The new film is “a love letter” to British pubs, an institution under threat | Ads
They are the lifeblood of many communities, but tens of thousands of pubs and breweries across Britain have closed since the 1970s, and thousands more have fallen victim to Covid-19 lockdowns and restrictions . Now, top British filmmakers have taken inspiration from the near loss of their own community pubs to produce a feature film they describe as “a love letter to family, community, real ale and Britain’s forgotten rural traditions”.
Writer-directors Meg Leonard and Nick Moorcroft – who made Fisherman’s Friendsone of the most successful British independent films of the last decade – are about to start filming the uplifting story, which also explores serious issues, from the disappearing pub trade to mental health.
Title mother’s prideit’s a comedy-drama about a failing pub, a divided community and a grieving family whose lives are changed by brewing real ale and competing in the Great British Beer Awards.
Moorcroft said: “Pubs are really important for communities, bringing people together, which is particularly relevant with Covid as it tackles loneliness and social isolation. But on our scouting, we were visiting pubs that had been empty for two years – and would never be pubs again. Each is steeped in history and memories. It’s truly sad.”
Leonard said the losses were “particularly resonant when we all lack human connection” because of Covid: “That’s why our film feels important to do now.”
Filming begins in May in a Somerset village pub. James Spring, the film’s producer, said: ‘Someone very valiantly tried to get it going for a number of years, then when Covid and the lockdown hit, it was time to call it a day.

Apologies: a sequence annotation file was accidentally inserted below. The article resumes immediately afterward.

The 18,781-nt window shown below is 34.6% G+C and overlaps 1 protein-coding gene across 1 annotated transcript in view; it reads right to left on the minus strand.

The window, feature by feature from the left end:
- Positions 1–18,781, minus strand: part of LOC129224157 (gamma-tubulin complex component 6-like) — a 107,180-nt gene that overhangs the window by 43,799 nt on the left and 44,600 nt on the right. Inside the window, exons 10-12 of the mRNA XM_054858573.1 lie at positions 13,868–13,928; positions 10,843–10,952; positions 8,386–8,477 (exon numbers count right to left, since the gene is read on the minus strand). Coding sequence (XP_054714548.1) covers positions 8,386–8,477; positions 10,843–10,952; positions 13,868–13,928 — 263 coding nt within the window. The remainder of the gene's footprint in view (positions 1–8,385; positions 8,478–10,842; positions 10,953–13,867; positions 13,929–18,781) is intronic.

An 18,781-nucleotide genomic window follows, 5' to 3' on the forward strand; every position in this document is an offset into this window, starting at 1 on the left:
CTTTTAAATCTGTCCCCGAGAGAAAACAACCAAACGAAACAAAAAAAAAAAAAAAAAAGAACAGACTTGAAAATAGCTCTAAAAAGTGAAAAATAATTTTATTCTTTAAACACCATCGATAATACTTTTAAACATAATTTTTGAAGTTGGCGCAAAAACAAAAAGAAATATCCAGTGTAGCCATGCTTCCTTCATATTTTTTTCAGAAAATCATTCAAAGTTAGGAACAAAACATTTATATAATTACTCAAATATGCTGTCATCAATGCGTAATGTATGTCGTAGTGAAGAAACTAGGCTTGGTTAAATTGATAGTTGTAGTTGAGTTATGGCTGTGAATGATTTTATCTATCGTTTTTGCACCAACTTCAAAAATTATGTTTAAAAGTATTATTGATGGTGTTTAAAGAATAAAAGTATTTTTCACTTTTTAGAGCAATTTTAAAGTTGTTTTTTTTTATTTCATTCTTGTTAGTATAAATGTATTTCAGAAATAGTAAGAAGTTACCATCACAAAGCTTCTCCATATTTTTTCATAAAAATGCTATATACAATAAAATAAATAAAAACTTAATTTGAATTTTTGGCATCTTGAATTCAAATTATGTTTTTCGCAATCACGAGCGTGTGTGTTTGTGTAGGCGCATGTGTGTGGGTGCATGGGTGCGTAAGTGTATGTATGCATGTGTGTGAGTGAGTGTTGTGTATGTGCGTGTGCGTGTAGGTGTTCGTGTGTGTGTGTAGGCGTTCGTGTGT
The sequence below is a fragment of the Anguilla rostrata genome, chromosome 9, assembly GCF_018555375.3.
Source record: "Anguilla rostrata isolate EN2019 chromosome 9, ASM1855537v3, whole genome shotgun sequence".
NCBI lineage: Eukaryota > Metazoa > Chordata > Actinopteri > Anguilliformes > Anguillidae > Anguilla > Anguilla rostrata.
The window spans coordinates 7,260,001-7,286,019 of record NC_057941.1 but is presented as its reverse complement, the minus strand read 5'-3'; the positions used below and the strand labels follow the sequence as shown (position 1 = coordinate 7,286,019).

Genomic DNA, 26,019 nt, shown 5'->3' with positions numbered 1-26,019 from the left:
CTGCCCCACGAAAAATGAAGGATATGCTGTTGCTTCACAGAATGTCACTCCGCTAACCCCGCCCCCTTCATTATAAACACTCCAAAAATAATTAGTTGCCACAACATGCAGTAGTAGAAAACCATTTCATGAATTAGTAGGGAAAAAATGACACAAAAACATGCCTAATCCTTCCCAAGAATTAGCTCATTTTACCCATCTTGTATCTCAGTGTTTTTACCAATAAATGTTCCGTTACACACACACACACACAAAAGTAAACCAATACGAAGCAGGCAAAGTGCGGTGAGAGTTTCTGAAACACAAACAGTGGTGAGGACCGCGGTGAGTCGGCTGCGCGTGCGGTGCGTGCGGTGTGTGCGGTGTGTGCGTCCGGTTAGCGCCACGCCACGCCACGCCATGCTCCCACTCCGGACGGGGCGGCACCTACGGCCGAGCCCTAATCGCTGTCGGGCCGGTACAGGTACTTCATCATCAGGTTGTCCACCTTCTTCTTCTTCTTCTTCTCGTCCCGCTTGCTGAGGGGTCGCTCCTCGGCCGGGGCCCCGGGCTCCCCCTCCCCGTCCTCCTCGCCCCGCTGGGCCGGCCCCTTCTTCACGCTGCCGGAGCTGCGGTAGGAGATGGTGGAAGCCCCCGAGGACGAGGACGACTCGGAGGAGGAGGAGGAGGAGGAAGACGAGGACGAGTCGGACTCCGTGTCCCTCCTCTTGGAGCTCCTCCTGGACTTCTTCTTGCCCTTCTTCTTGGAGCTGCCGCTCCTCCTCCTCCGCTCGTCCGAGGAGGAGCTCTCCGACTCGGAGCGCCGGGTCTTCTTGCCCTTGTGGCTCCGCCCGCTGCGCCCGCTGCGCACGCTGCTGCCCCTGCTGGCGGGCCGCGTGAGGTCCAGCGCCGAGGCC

Noting that some of the lost pubs had survived for hundreds of years until recently, he added: “With lockdown, for a business that was tough anyway, it was the final nail in the coffin for a lot of people. ‘between them.”
The filmmakers have experience in their respective communities of pub closures and local people coming together to save those pubs.
Leonard recalled her childhood memories of the Shoemakers Arms in the Brecon Beacons National Park, an 1800s cottage once occupied by a shoemaker before becoming a tavern, and where she recalls horses tied outside “to get around drinking and driving”.
“I grew up in a farming community in the mountains of mid Wales, very rural and isolated. This pub was very important as a watering hole. There was nowhere else for people to go. meet, unless it’s a chapel. The sanity of the community is served by people who are able to come together. It was a lifeline. When it was faced with the closure, the community came together and bought the pub,” she said.
Moorcroft grew up in rural Essex where one of the local pubs was the Compasses, Littley Green, whose future was secured after it was bought from a chain of pubs by members of a brewing family who were formerly owners.
Industry figures vary, but more than 11,000 pubs closed between 2012 and 2021, according to AlixPartners CGA Market Recovery Monitor.
Tom Stainer, chief executive of Campaign for Real Ale (Camra), said the pubs were crying out for government support and their loss to communities was “immeasurable”. “A local can increase your number of friends, your well-being, your happiness and your sanity. Once a pub closes, you lose all of that. There are large housing estates that have no common space,” he said.
Moorcroft said: “This is a seriously threatened industry. The government must help them. The film is a call to arms.
The filmmakers have an impressive track record. Fisherman’s Friendsbased on the true story of Cornish singing fishermen who signed a record deal, achieved worldwide success and inspired a sequel, Friends of the fisherman: one and all, which will be released in theaters this year. Their other hits include find your feet, a romantic comedy that inspired a French remake. The same filmmakers are also set to produce a biopic about Levi Roots, who found fame and fortune after securing an investment for his Reggae Reggae Sauce on Dragons’ Den.